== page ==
Thyroid Cancer: The Diagnosis

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Transcript:

Thyroid Cancer: The Diagnosis

 

Transcript:

 

Guest:  Dr. Denise Carneiro-Pla – Surgery

Host:  Dr. Linda Austin – Psychiatry

 

Dr. Linda Austin:  I’m Dr. Linda Austin.  I’m interviewing Dr. Denise Carneiro-Pla who is Assistant Professor of Endocrine Surgery at the medical university.  Dr. Carneiro-Pla, I know you have a strong interest in thyroid cancer and in the surgical resection of thyroid cancer.  First of all, how do you diagnose that?  When you go into an operation where there’s an enlarged thyroid nodule, how do you know beforehand that it might be cancer?

 

Dr. Denise Carneiro-Pla:  Usually you come to the surgeon because you have a thyroid nodule.  The thyroid nodule could be increasing in size or your voice can be changing.  There are things that you could find during the physical examination that could be suspicious for thyroid cancer.  So, when you have a thyroid nodule, what you need to do is have a biopsy done, which is done in the office with a fine needle aspiration.  With a really thin needle, we suction a couple of cells and send them to the pathologist, and they give the diagnosis.

 

If the diagnosis is cancer, you need to have a thyroidectomy.  So, at that point, the great majority of the time, we offer a thorough thyroidectomy.  It means that we take both sides of the thyroid and the isthmus, which is right in the middle, connecting the two lobes.  So, usually, we do a thorough thyroidectomy. 

 

Dr. Linda Austin:  How long does that procedure take?

 

Dr. Denise Carneiro-Pla:  It’s two and half, three, hours.

 

Dr. Linda Austin:  So it must be fairly delicate surgery, I would imagine?

 

Dr. Denise Carneiro-Pla:  The problem with the thyroid and parathyroid is that you have the nerves, the recurrent laryngeal nerves, right next to the thyroid and parathyroid, so those two procedures are very delicate because you need to find a nerve and preserve it.  If you don’t, you could have a voice change postoperatively.  It’s usually temporary, but it could be permanent, in less than one percent of the time.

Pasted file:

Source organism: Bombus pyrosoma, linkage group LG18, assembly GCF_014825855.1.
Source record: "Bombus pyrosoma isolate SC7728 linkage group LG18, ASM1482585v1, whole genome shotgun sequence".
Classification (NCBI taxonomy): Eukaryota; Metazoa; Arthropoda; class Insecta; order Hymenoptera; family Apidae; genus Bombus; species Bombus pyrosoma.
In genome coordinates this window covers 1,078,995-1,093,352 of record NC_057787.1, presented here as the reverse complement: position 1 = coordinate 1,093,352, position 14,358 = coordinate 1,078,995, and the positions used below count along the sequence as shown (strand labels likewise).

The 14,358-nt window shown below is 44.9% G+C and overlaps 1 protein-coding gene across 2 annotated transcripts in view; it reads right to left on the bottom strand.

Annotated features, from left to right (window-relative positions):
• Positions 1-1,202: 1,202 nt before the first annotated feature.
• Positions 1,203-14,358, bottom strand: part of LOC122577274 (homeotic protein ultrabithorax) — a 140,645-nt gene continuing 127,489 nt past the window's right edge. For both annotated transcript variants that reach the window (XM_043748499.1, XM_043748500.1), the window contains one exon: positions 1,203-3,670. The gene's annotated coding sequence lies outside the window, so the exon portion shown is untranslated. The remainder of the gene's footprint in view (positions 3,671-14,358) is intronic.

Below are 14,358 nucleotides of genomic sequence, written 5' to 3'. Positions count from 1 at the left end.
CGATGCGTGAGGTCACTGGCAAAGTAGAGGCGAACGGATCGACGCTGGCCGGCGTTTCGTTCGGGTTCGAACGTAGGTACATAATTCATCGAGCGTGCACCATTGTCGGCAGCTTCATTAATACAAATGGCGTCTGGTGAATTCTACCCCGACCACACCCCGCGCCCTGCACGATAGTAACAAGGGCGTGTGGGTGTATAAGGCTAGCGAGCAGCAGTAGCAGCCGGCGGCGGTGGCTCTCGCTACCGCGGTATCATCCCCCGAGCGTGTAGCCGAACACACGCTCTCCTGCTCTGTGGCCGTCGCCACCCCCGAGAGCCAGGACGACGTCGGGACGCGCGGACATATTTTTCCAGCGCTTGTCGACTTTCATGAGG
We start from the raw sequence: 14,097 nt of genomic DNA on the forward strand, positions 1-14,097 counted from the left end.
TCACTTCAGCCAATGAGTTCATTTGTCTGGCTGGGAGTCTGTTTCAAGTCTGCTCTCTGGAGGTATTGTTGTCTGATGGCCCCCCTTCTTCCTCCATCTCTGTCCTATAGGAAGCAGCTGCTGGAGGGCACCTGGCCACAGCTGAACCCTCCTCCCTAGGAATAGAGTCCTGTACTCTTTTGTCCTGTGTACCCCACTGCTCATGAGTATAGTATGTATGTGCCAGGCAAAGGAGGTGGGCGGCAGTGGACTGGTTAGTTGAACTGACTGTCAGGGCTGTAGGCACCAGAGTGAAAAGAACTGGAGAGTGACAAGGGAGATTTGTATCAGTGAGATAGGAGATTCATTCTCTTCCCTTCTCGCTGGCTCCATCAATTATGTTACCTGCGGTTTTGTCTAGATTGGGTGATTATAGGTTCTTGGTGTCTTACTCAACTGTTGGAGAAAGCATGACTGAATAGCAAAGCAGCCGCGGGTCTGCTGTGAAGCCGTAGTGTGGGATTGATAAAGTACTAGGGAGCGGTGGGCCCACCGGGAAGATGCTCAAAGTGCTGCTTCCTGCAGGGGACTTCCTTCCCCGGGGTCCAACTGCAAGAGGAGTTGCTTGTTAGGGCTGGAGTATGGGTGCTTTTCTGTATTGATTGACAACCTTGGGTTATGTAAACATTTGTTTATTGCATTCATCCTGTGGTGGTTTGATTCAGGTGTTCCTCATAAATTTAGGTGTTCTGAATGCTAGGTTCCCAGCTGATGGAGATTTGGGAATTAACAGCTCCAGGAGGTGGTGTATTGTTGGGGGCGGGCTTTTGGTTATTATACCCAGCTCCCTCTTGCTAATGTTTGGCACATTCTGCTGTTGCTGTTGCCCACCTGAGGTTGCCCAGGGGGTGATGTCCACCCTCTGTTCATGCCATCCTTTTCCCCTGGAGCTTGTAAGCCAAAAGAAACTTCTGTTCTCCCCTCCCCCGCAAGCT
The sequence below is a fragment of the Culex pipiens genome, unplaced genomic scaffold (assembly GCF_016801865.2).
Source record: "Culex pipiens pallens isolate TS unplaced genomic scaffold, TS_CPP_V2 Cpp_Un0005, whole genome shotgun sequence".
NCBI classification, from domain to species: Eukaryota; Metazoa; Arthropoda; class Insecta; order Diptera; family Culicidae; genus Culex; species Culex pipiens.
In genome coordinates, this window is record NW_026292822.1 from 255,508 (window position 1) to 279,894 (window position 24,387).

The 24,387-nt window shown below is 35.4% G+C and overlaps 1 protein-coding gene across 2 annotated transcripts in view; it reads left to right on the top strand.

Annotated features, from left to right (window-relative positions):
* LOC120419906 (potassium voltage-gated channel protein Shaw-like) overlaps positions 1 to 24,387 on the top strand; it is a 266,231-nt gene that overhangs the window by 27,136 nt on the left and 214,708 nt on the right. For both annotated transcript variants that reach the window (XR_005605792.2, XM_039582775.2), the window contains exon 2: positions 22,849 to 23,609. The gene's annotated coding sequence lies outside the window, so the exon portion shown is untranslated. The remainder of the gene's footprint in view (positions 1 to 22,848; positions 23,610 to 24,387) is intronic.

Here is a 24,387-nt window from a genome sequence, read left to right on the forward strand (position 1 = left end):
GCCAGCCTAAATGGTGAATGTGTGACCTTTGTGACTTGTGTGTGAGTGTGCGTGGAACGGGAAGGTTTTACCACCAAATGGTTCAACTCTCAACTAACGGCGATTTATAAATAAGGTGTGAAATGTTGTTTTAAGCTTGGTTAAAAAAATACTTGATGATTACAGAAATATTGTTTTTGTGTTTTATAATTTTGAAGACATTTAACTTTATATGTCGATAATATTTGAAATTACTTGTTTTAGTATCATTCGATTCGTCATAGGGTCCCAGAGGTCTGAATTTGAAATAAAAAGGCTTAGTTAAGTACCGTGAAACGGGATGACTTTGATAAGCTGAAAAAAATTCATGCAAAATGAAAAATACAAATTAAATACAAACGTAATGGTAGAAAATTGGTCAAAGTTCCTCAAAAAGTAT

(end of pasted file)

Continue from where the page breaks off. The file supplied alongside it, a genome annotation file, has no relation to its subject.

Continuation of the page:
Dr. Linda Austin:  How long does the patient have to stay in the hospital after the surgery?

 

Dr. Denise Carneiro-Pla:  Usually, patients having a thyroidectomy stay overnight and, in the morning, if everything goes fine, they’re discharged.

 

Dr. Linda Austin:  Now, I would imagine that it would depend on the stage of the cancer whether the patient has chemotherapy or radiation afterwards.  What happens after discharge?

 

Dr. Denise Carneiro-Pla:  Depending on the type of cancer you have, if you have papillary cancer or follicular cancer, you could have radioactive iodine, which is not really chemotherapy or radiotherapy.  You inject an isotope in the blood at a certain time after surgery and this iodine that is radioactive will kill the thyroid cells left behind after surgery.  This is usually the treatment that you would get as a postoperative treatment following thyroidectomy surgery.  There are different types of thyroid cancer, like medullary carcinoma, for which this treatment would not work, so your best option is a thyroidectomy with no dissection.

 

When you do radioactive iodine, you have to have your thyroid completely removed.  Sometimes when you have a thyroid cancer, you may only have one side of the thyroid removed, a lobectomy.  This is a controversial.  I tend to perform thyroidectomies in patients when I know they have thyroid cancer.  But there are surgeons that perform lobectomies for thyroid cancer and that’s not wrong.  It just depends on what school of thought you follow for thyroid management, peri-cancer management.

 

Dr. Linda Austin:  Dr. Carneiro-Pla, thank you so much for talking with us today.

 

Dr. Carneiro-Pla:  Thank you.

 

If you have any questions about the services or programs offered at the Medical University of South Carolina or if you would like to schedule an appointment with one of our physicians, please call MUSC Health Connection:  (843) 792-1414.


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